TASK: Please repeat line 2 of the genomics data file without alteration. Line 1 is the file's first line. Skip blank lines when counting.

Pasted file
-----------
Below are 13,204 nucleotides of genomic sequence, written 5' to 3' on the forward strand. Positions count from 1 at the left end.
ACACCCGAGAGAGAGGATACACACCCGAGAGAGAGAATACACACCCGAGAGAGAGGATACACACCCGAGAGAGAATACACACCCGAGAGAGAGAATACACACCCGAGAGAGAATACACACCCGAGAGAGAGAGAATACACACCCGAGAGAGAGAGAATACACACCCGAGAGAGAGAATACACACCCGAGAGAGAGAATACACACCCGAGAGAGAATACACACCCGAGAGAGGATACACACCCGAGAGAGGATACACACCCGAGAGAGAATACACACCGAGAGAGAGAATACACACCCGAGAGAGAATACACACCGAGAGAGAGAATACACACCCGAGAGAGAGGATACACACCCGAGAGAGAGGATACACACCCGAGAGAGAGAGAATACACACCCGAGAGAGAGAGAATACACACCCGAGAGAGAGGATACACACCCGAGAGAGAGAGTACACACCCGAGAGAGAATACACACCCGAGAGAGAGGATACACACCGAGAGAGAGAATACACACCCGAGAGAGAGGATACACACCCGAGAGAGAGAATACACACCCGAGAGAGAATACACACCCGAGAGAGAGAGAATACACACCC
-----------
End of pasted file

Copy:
ACACCCGAGAGAGAGGATACACACCCGAGAGAGAGAATACACACCCGAGAGAGAGGATACACACCCGAGAGAGAATACACACCCGAGAGAGAGAATACACACCCGAGAGAGAATACACACCCGAGAGAGAGAGAATACACACCCGAGAGAGAGAGAATACACACCCGAGAGAGAGAATACACACCCGAGAGAGAGAATACACACCCGAGAGAGAATACACACCCGAGAGAGGATACACACCCGAGAGAGGATACACACCCGAGAGAGAATACACACCGAGAGAGAGAATACACACCCGAGAGAGAATACACACCGAGAGAGAGAATACACACCCGAGAGAGAGGATACACACCCGAGAGAGAGGATACACACCCGAGAGAGAGAGAATACACACCCGAGAGAGAGAGAATACACACCCGAGAGAGAGGATACACACCCGAGAGAGAGAGTACACACCCGAGAGAGAATACACACCCGAGAGAGAGGATACACACCGAGAGAGAGAATACACACCCGAGAGAGAGGATACACACCCGAGAGAGAGAATACACACCCGAGAGAGAATACACACCCGAGAGAGAGAGAATACACACCC